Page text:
Sleepovers have the ability to break parents. Picture: supplied
Sleepovers have the ability to break parents. Picture: supplied

Why sleepover contracts aren’t such a bad idea

Our daughter turns nine later this month, and it feels like we're officially living in the Upside Down.

For years we mourned the loss of the Saturday lie-in that was replaced with 5.30am wakeups, demands for a bottle and our undivided attention. But now it's us having to wake her up to ferry her to whatever activity she's "trialling" this week. Tennis. Drama. Mid-Century furniture appreciation.

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Birthday parties feel like they're happening in a parallel universe, too. Apparently, nine-year-olds just want to "chill" at birthday parties now. They don't want clowns, they don't want to run around in bacteria-infested party barns, they don't want to climb monkey bars at suburban parks while their parents eyeball them from a safe distance, drinking pre-mixed cans of G & T. It's deeply odd.

It’s unclear why we call them sleepovers given no sleeping ever happens. Picture: iStock
It’s unclear why we call them sleepovers given no sleeping ever happens. Picture: iStock

Asleep is the new awake when you're nine years old, and everything else is just "laaaaaaame Dad. God, how can you be sooooo uncool?"

Sleepovers and slumber parties also seem to be happening so frequently that I can't remember the last time our daughter slept in her own bed. Which is a shame really, because we spent so much money on those organic Egyptian cotton sheets.

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Calling it a sleepover is a bit of a misnomer, really, because no one actually sleeps at these things.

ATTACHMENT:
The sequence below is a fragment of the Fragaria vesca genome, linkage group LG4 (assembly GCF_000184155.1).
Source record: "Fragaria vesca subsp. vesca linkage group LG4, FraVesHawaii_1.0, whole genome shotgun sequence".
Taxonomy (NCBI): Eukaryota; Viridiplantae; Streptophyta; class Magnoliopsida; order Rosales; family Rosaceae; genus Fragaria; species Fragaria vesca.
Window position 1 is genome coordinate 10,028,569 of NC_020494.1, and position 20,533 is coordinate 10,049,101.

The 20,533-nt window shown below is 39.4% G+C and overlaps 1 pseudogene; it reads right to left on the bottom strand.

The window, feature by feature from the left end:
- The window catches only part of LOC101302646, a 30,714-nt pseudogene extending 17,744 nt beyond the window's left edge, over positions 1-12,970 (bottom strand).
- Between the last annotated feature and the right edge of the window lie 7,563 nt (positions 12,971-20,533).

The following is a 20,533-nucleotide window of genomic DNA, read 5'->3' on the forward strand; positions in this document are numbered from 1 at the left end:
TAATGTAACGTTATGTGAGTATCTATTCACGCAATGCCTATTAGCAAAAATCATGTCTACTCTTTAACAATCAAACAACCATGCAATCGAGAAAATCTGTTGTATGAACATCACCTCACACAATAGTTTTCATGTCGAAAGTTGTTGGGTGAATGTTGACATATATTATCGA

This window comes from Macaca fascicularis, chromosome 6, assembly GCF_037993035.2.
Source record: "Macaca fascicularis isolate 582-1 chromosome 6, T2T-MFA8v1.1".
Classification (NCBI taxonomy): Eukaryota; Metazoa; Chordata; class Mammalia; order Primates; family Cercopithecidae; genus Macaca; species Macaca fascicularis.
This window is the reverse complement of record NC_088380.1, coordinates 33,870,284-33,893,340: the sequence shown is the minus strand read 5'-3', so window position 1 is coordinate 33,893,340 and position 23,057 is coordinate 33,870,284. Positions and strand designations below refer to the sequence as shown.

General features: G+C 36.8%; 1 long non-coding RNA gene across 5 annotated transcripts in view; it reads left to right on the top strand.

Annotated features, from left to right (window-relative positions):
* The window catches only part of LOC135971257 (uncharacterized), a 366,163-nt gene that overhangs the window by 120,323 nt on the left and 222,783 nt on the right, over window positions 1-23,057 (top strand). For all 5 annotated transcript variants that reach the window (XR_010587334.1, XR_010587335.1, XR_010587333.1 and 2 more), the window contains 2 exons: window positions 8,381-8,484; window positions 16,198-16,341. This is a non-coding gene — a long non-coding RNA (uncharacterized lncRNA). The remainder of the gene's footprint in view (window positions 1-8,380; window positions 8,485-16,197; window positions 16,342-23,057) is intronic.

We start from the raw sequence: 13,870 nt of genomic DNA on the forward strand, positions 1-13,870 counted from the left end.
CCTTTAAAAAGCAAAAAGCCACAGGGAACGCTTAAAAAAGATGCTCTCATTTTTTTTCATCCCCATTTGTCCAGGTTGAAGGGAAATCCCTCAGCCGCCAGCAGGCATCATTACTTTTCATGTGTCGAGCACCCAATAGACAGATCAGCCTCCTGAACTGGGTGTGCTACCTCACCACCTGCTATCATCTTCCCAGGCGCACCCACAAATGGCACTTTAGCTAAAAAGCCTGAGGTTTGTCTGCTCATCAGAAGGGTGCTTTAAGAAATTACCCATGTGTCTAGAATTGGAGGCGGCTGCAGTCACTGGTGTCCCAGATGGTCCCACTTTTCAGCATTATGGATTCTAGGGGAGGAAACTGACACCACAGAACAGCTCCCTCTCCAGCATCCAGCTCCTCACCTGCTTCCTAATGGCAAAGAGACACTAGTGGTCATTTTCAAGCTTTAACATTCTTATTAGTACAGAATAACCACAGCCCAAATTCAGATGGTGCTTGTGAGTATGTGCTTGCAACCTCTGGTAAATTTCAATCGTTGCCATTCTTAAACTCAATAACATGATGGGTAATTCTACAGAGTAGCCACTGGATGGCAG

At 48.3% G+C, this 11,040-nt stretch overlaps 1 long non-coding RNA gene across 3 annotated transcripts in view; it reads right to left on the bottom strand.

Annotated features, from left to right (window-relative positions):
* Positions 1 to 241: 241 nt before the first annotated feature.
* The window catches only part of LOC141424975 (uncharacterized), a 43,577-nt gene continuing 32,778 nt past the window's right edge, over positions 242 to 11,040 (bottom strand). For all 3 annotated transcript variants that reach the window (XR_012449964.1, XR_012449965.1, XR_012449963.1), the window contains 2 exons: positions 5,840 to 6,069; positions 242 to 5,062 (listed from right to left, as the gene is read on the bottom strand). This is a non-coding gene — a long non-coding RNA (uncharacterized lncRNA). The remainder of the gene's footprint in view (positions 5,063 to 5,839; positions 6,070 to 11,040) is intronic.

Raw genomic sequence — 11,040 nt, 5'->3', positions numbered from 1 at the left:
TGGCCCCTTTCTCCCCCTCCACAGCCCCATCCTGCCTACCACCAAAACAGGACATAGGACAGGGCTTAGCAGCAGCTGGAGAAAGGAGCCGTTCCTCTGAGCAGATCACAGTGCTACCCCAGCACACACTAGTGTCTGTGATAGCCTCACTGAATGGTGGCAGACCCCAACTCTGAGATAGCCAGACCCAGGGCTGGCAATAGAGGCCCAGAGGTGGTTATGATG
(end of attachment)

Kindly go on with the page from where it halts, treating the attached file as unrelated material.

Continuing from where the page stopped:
They stay up "talking", which I assume means DMing each other on their phones, only looking up from their backlit screens when they want a sugary snack that will keep them up for even longer. What happened to pillow fights? Surely there's an app for that too now.

Sleepovers are great in theory, but horrible in practice. Picture: iStock
Sleepovers are great in theory, but horrible in practice. Picture: iStock

As a parent, the day after a sleepover you spend your entire Sunday babysitting a zombie on a sugar comedown, which is still relatively light work compared to the broken shells of parents that bravely (or stupidly, depending on how you look at it), had 12 nine-year-olds sleep-talking on air mattresses in their lounge rooms all night.

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My wife and I aren't brave enough to host a slumber party yet, but I really do empathise with anyone willing to sacrifice their Saturday nights to entertain other people's kids. That includes one American mum who was recently roasted for the sleepover contract she drafted for her 10-year-old son's friends.

While the contract isn't legally binding, it's pretty extreme and includes no tickling. No disruptions. No excessive volume. No complaining. No full frontal nudity in front of other kids. Admittedly, that last one is pretty reasonable.

One parent has created a sleepover contract. Picture: iStock
One parent has created a sleepover contract. Picture: iStock

The consequences of a breach seem more like a reward than a punishment. "If my behaviour falls below Ms [redacted's] standards then future playmates and sleepovers might not occur again without serious consideration and stipulation."

And on the off chance the kids do as they're told and sit in a perfectly symmetrical semicircle, consensually holding hands, and studying bible all night? As per clause 3.82 in the contract they get rewarded with a "fun time" and the mouth-watering prospect of brunch the next day.

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Yes, brunch. I'm not sure how many nine-year-olds you know, but brunch is about as appealing to them as a trip to the hardware store.

But who am I to question the methods of someone brave enough to look after an entire football team's worth of children on a Saturday night? After all, when it came time to plan our own daughter's ninth birthday party we decided to write a very special caveat into the invite.

It read: "Please pick your child up by 8.30pm. Sharp."

Darren Levin is a columnist for RendezView.com.au



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